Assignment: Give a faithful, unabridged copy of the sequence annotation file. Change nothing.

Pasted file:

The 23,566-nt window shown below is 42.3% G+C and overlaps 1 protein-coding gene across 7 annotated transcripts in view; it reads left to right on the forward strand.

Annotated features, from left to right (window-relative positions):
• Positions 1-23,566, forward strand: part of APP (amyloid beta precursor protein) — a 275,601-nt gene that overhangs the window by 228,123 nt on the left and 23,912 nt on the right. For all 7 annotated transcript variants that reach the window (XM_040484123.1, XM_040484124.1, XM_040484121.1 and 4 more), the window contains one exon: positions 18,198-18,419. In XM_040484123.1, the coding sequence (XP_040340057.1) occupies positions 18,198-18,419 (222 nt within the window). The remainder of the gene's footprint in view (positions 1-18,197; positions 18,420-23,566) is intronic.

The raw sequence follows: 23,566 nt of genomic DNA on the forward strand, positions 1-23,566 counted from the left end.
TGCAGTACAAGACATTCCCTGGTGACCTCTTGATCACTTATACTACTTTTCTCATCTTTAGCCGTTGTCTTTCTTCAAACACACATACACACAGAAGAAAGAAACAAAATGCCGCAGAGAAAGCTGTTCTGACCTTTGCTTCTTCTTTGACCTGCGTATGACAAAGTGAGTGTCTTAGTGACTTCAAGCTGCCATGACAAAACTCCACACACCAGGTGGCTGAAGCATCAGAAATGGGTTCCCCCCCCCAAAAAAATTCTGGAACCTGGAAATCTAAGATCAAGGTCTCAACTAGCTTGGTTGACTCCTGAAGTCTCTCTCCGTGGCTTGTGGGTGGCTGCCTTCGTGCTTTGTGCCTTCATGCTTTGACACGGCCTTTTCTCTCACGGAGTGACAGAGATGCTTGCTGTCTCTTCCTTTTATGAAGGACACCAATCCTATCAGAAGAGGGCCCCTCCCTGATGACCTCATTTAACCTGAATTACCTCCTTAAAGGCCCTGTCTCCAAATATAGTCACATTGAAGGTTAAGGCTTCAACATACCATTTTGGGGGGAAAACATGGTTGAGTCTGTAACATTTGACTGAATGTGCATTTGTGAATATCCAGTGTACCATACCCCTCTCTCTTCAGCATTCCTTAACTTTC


The 23,566-nt window shown below is 42.3% G+C and overlaps 1 protein-coding gene across 7 annotated transcripts in view; it reads left to right on the forward strand.

Annotated features, from left to right (window-relative positions):
• Positions 1-23,566, forward strand: part of APP (amyloid beta precursor protein) — a 275,601-nt gene that overhangs the window by 228,123 nt on the left and 23,912 nt on the right. For all 7 annotated transcript variants that reach the window (XM_040484123.1, XM_040484124.1, XM_040484121.1 and 4 more), the window contains one exon: positions 18,198-18,419. In XM_040484123.1, the coding sequence (XP_040340057.1) occupies positions 18,198-18,419 (222 nt within the window). The remainder of the gene's footprint in view (positions 1-18,197; positions 18,420-23,566) is intronic.

The raw sequence follows: 23,566 nt of genomic DNA on the forward strand, positions 1-23,566 counted from the left end.
TGCAGTACAAGACATTCCCTGGTGACCTCTTGATCACTTATACTACTTTTCTCATCTTTAGCCGTTGTCTTTCTTCAAACACACATACACACAGAAGAAAGAAACAAAATGCCGCAGAGAAAGCTGTTCTGACCTTTGCTTCTTCTTTGACCTGCGTATGACAAAGTGAGTGTCTTAGTGACTTCAAGCTGCCATGACAAAACTCCACACACCAGGTGGCTGAAGCATCAGAAATGGGTTCCCCCCCCCAAAAAAATTCTGGAACCTGGAAATCTAAGATCAAGGTCTCAACTAGCTTGGTTGACTCCTGAAGTCTCTCTCCGTGGCTTGTGGGTGGCTGCCTTCGTGCTTTGTGCCTTCATGCTTTGACACGGCCTTTTCTCTCACGGAGTGACAGAGATGCTTGCTGTCTCTTCCTTTTATGAAGGACACCAATCCTATCAGAAGAGGGCCCCTCCCTGATGACCTCATTTAACCTGAATTACCTCCTTAAAGGCCCTGTCTCCAAATATAGTCACATTGAAGGTTAAGGCTTCAACATACCATTTTGGGGGGAAAACATGGTTGAGTCTGTAACATTTGACTGAATGTGCATTTGTGAATATCCAGTGTACCATACCCCTCTCTCTTCAGCATTCCTTAACTTTC